GE's deep pension freeze
When I first saw the story that General Electric (GE) was closing its traditional pension plan to new hires I thought about lifelong activist and friend Helen Quirini and knew that she would be furious! Helen was a long-time GE employee who fought for cost-of-living adjustments in GE retirement plans. Sadly, Helen died last fall, and won't be around to fight this battle, but I am confident that, had she lived, she would have been front-and-center at GE’s next shareholder meeting – to argue the case for future GE employees.
There are two things that make GE’s decision to freeze its plan so shocking. The first is that we are talking about General Electric – a company that is as American as apple pie. Founded by Thomas Edison, the company's history is part of American history. GE is one of the largest companies in the world and probably not a day goes by in which every single American uses technology created by the company (i.e. electricity, computers, medical equipment, television, etc.).
The second thing that makes this pension freeze so puzzling is the very nature of the General Electric pension plan. Much like the company itself, GE’s pension plan is special because it is what is known as a “contributory defined benefit plan.” This means that employees make contributions to the pension plan, helping keep the plan funded. Although few pension plans require employees to make contributions, the result is a very well-funded pension plan. In this case, GE's plan has survived economic downturns that have brought about the end of many other major pension plans.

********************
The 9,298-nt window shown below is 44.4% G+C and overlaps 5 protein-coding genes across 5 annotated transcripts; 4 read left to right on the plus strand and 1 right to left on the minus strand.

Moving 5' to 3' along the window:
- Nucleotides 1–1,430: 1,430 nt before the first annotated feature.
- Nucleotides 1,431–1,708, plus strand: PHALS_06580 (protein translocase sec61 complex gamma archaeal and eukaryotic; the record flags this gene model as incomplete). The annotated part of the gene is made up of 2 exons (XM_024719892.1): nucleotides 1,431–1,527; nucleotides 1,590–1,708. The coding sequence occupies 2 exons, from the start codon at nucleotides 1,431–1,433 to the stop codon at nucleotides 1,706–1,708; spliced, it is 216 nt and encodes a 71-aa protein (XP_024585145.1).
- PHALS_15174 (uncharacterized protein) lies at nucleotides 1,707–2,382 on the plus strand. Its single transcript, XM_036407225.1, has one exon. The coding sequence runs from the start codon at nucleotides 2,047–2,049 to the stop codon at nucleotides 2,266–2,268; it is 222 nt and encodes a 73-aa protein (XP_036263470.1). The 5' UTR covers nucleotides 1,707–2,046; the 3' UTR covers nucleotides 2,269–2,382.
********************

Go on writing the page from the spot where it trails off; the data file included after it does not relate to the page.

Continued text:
In fact, employee contributions have kept the GE pension plan so well funded, that the company has not had to make a contribution to the pension fund since 1987!
I am at a loss. Why did GE freeze its wildly successful pension plan that it hasn’t had to spend any money on for nearly 24 years? In the press release announcing the freeze, GE CEO Jeffrey Immelt was quoted saying that the “Pension has been a drag for a decade.” A drag on who? On the company that doesn’t pay for the plan? On the employees who reap the rewards of knowing that they have a guaranteed pension in retirement? Who?
What do you think of GE's decision to close its pension plan to new employees? Let us know your thoughts by posting a comment below.
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A defined benefit plan is a pension plan, usually funded entirely by employer contributions, that pays benefits according to a formula. The formula is typically based on the participant's wages or salary and length of time spent working for an employer or group of employers. Defined benefit plans are also known as traditional or guaranteed pensions.